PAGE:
James 4:14, “…you do not know what tomorrow will bring.”

Short Thoughts:

We are all blind regarding not only the next day but the next moment…how good, like blind beggars, to cling to our merciful Shepherd who ordains every step, who sees clearly to the end, and who has paved the path to our final Joy with His own blood.

Longer Thoughts (from this morning’s journal):

A wonderful truth. I just want to sit under this reality for a minute. We do not know what tomorrow will bring. Think about the humbling power of the future. Not even tomorrow, necessarily, but the simple concept of “future” in general. I am—as I said in this journal somewhere before—“temporally blind.” I cannot see one second in front of my face. I am walking like a blind man into every coming moment. Intuition, experience, logical cause and effect are like my cane, tapping on the unseen ground ahead of me, but none of these are infallible, there may be a low hanging ledge that appears with no warning, etc. What a gift this is! What a gift not to know what the future holds!

What a mercy that we cannot see what’s coming, that we do not know what’s ahead……Why a gift? Why a mercy? Because, what would you do in, say, a raft when the oars are gone and the water is rapid and you are, say, bound and gagged and blindfolded? All you can do is push yourself into a corner and trust wholly in the raft to get you through. It demands a submission of the whole being, an “into your hands I commit my spirit” sort of soul-posture. And that is a gift…..Yes, we are time blind, and this—James says—ought to humble us. Or, actually, James says, to not recognize this is boastful and evil.

Why evil? Why is it evil to think that I know what I’ll be doing today at 3pm? Well, verse 15 gives us a hint when it says,

“Instead you ought to say, ‘If the Lord wills, we will live and do this or that.’”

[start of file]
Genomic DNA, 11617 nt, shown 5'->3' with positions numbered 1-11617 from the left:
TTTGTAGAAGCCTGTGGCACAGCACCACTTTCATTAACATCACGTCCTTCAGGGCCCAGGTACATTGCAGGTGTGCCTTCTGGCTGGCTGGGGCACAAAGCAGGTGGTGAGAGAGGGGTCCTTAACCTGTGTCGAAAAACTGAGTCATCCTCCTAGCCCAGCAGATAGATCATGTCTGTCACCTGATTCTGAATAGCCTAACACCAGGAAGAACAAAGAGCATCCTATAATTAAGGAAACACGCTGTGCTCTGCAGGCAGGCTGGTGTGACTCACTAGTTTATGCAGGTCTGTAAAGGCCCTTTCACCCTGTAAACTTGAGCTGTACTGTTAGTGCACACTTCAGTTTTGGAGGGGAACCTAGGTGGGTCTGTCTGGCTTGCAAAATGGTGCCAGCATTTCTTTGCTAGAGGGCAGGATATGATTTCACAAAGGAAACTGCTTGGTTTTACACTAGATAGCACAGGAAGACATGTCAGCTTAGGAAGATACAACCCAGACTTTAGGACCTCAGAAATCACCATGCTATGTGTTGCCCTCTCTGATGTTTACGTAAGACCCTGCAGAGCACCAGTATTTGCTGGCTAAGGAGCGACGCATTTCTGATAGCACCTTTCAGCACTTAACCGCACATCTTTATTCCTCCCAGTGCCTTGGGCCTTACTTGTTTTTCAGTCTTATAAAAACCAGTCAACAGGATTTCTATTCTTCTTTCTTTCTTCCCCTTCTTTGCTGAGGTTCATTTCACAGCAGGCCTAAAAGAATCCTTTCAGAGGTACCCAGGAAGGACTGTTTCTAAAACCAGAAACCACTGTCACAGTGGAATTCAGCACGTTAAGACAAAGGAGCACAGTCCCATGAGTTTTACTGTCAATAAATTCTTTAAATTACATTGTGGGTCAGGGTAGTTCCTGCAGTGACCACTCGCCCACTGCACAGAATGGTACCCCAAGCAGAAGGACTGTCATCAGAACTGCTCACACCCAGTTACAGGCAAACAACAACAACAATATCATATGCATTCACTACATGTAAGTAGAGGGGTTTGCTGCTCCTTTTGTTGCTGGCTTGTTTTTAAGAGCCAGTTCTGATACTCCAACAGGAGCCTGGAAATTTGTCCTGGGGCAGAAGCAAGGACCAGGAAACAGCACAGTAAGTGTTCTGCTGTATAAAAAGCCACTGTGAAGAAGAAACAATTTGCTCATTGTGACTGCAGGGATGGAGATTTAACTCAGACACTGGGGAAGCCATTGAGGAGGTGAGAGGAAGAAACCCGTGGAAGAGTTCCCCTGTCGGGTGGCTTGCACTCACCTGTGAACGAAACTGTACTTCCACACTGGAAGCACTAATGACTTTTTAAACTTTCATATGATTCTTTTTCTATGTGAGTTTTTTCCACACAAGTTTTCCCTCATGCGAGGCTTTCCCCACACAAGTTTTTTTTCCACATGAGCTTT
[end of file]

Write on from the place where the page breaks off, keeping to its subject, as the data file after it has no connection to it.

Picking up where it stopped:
Confidence in my future plans is ignoring at best and opposing at worst the reality that it is the will of another that actually determines my future. Think on that…..its not simply that I am not in control of my future, its that someone else is in control. Glory to God! The point here is not “surrender to fate” or that we are all little drops of water in the great stream of life or some fatalistic view like that, the point here is that we are not in control because Christ (likely the referent of “Lord”) is in control!

Yes, because the will of the Risen Lord determines our future (John 21:22), we betray a spirit of arrogance and rebellion when we—in our monumental ignorance and impotence—presume to know what we will or will not do in the future. This, James says, is evil because it is, essentially, an attempted power grab from the Lord.

But consider what a glorious reality we are invited into! We are invited—even commanded—to recognize that the will of Jesus Christ is the controlling and decisive factor in every future moment of our lives! What hope! What joy! What confidence! What peace! The will, the desire, the purposes, the heart of the one who I meet in the gospels, of the one whose Name is made known to me in the infinite love of the cross, the one who lives forever having overcome the world, my King, my Brother, my High Priest, my Shepherd, the Joy of all desire, this great Lord authors our every future moment………Could there be a more beautiful hope for the human soul than this?

And this does not mean no horror…..remember that James begins his letter by acknowledging the reality of trials of many different kinds that believers will face. And if tradition is correct, James himself was thrown from the temple and martyred. Jesus is not afraid to write very, very hard chapters in the lives of His beloved ones, and our hope is not that we will be spared such chapters……no, our hope is simply that it is Jesus who writes them……His heart is so beloved by our souls, so trusted by our whole being, so desired by every longing that we—by grace and with joy—submit ourselves utterly to the good purposes of His will. He cannot and will not author a tragedy….not a final tragedy……no….He swallowed tragedy into Himself on the cross and, by the eucatastrophe of his resurrection, has proven ultimate reality to be “Comedy”—that is to say—this story ends with Joy.

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